Dir: Lana Wilson
Among my peers, being a Taylor Swift fan is perhaps not the most fashionable position I hold. I am a fan though. Particularly since her third album, Red, I’ve found her a talented songwriter with a knack for a well-turned lyric and, even when the record doesn’t work (as Reputation, for me, largely didn’t), her tendency to wear her themes on her sleeve means that she’s seldom less than interesting.
Lana Wilson’s documentary picks Swift up after the release of Reputation, and follows her through some of that tour and the writing and recording of her most recent album, Lover, while also looking back at her whole life as a performer. It’s a lot to try to do in 85 minutes.
Surprisingly for a film about someone who has spoken on a global scale for over a decade, Miss Americana’s overarching narrative is largely about Taylor Swift finding her voice. Swift has always been confessional in her songs, writing about boyfriends and breakups, about haters and feuds. Despite this, until an intervention in the 2018 midterm elections, she’d never (aside from supporting her LGBTQ fans) taken clear political positions, leading some on the right to assume that she was on their side and simply afraid to say so, because of potential backlash.
Some of the film’s most interesting material addresses this shift in Swift’s public engagement. We’re told how the sexual assault court case, in which she counter-sued a DJ who had been fired after he inappropriately touched her during a meet and greet, and then sued her for damages, was the tipping point for her wanting to speak out on politics on a bigger scale. This sequence leads into one of the few extended performance clips in the film, of Reputation highlight Clean. That song was always clearly about the case, but seeing them juxtaposed so closely lends even greater power to the performance.
We also see how nervous this new political engagement makes Swift’s team, with memories of what happened to the Dixie Chicks’ career after they said a single sentence speaking out against George Bush, and the eventual result when she does put out a statement. This material is some of the film’s most honest, and it really does seem as though a switch has flipped in Swift when she’s talking about it. Early interviews (often used as voiceover) say all the right things, as she talks about always looking for—living for—approval, but these interviews feel a little stiff, like she’s trying very hard to make sure that every word sounds right. Later scenes and later interviews make very plain why she is so on guard. It feels as though a breakthrough comes in the writing of The Man, a standout track from Lover that imagines how people (the press in particular) might talk about Swift if she did all the same things, but were male. Set against an interview used as voiceover late in the film about the pressures and requirements that come with being female in the entertainment industry, that song gains even greater resonance as a woman working out what she wants to simply say, in the mode she’s always been most comfortable communicating in.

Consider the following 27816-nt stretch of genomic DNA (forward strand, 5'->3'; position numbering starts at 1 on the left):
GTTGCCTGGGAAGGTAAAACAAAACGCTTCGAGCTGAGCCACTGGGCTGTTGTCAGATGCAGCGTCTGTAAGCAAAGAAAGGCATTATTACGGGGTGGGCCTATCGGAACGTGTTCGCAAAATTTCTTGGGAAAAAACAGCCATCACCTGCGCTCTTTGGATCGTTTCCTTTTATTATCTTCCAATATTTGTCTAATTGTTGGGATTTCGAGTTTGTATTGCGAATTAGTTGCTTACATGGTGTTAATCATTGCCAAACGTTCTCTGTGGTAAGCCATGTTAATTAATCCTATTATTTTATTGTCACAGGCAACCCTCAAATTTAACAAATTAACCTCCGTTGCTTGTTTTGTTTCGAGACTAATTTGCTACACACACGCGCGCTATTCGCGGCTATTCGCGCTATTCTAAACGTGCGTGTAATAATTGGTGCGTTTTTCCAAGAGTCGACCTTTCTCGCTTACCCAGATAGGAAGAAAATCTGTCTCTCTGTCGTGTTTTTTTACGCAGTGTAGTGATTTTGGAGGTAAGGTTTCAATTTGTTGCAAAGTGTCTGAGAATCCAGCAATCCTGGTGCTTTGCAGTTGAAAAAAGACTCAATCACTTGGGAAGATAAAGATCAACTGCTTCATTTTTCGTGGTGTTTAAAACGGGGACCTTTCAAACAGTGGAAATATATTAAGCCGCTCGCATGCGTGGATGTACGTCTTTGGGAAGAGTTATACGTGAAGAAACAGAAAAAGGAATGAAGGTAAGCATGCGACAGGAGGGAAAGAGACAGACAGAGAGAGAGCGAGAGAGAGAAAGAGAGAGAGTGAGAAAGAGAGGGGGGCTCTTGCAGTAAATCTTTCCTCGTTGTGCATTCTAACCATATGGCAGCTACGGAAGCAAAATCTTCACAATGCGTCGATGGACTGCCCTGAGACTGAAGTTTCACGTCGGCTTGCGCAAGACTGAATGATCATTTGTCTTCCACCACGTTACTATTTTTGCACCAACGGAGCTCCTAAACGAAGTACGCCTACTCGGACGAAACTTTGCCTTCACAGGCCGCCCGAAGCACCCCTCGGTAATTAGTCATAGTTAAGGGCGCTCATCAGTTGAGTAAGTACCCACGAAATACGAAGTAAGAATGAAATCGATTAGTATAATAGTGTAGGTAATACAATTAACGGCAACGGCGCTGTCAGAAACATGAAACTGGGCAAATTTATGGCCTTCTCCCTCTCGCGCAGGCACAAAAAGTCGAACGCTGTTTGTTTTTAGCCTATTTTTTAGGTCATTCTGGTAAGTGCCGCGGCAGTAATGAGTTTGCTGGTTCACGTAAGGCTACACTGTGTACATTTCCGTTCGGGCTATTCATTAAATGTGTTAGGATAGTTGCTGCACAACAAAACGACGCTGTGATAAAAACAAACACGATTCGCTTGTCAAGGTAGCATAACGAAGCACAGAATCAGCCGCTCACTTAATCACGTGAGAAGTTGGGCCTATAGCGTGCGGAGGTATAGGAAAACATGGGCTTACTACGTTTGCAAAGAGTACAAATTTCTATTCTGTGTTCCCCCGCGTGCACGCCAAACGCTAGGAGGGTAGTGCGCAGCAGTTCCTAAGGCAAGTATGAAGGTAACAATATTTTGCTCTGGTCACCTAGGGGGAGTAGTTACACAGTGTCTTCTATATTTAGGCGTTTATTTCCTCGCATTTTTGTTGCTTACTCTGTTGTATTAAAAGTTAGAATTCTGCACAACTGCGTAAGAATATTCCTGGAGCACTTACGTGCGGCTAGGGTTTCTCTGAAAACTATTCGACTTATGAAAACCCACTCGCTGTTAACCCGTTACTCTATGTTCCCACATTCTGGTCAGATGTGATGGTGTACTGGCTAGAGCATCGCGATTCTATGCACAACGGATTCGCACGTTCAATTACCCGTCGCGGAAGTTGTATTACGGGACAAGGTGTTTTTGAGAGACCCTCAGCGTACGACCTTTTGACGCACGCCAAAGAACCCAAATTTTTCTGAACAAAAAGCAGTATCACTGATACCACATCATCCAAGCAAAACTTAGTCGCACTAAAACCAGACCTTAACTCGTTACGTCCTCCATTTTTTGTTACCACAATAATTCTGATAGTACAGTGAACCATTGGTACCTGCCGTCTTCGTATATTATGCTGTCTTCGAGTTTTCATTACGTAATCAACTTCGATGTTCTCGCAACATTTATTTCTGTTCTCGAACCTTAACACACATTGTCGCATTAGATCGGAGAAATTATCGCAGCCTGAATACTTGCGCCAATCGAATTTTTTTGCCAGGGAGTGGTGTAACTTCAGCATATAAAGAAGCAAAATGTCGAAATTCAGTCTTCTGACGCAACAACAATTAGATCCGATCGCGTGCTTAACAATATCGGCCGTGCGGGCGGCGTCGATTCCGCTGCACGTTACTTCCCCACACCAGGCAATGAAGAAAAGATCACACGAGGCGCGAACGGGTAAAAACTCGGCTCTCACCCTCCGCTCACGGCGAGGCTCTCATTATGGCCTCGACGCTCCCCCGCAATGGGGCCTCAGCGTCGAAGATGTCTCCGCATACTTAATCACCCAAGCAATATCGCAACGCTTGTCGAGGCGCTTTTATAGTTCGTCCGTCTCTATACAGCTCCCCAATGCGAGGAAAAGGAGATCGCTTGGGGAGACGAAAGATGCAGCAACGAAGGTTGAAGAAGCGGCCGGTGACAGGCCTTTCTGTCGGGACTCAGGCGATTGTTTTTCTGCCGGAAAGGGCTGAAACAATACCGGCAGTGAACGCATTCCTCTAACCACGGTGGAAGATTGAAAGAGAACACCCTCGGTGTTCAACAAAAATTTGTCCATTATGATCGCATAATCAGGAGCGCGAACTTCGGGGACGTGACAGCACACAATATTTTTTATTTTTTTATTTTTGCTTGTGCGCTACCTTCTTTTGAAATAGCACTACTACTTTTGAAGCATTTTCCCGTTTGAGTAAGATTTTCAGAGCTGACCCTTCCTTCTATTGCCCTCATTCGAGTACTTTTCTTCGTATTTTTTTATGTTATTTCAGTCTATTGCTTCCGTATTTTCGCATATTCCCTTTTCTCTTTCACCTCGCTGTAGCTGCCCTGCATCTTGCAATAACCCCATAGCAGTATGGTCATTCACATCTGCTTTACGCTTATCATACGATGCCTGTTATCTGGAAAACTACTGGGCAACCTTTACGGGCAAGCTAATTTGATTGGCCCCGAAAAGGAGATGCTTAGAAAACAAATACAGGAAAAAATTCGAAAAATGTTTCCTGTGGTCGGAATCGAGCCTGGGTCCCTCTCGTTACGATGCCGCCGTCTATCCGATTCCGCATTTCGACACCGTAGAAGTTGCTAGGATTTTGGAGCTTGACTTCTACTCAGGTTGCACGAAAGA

This material is honest, and shows a side of Taylor Swift that we’re not used to seeing. She also exposes other vulnerabilities she hasn’t acknowledged before, notably an eating disorder, which she now appears to be dealing with in a healthy way. For all the honesty though, this film does still feel like it is maintaining a carefully curated image. It plays like an approved product, eliding over some more uncomfortable moments (notably much of the Famous controversy with Kanye West) and not delving into the degree to which Lover feels like a naked course correction from the darkness, and sometimes the pettiness, of Reputation. This isn’t to say director Lana Wilson fails to get her subject to open up, but it does have a feeling of butting up against how much Swift wants to reveal: thus far, Miss Americana (both film and person) says, but no further.
The only times the film and Swift seem to fully escape this feeling of stage management is when they are fully embedded in the making of music. This is when we see Taylor Swift, seemingly, truly happy; humming melodies for producers to help her work on, filling in missing bits of lyrics, and the moments of joy when she feels she’s hit on something. Whether her music is for you or not, I think it would be tough to watch these sequences and say she doesn’t work hard at her craft or that she’s not doing exactly what she does best.
Neither Taylor Swift or Miss Americana are perfect, but they both have something to say, and they will likely both speak to a big audience who might not otherwise engage with these ideas in the same way. There’s a lot to be said for that.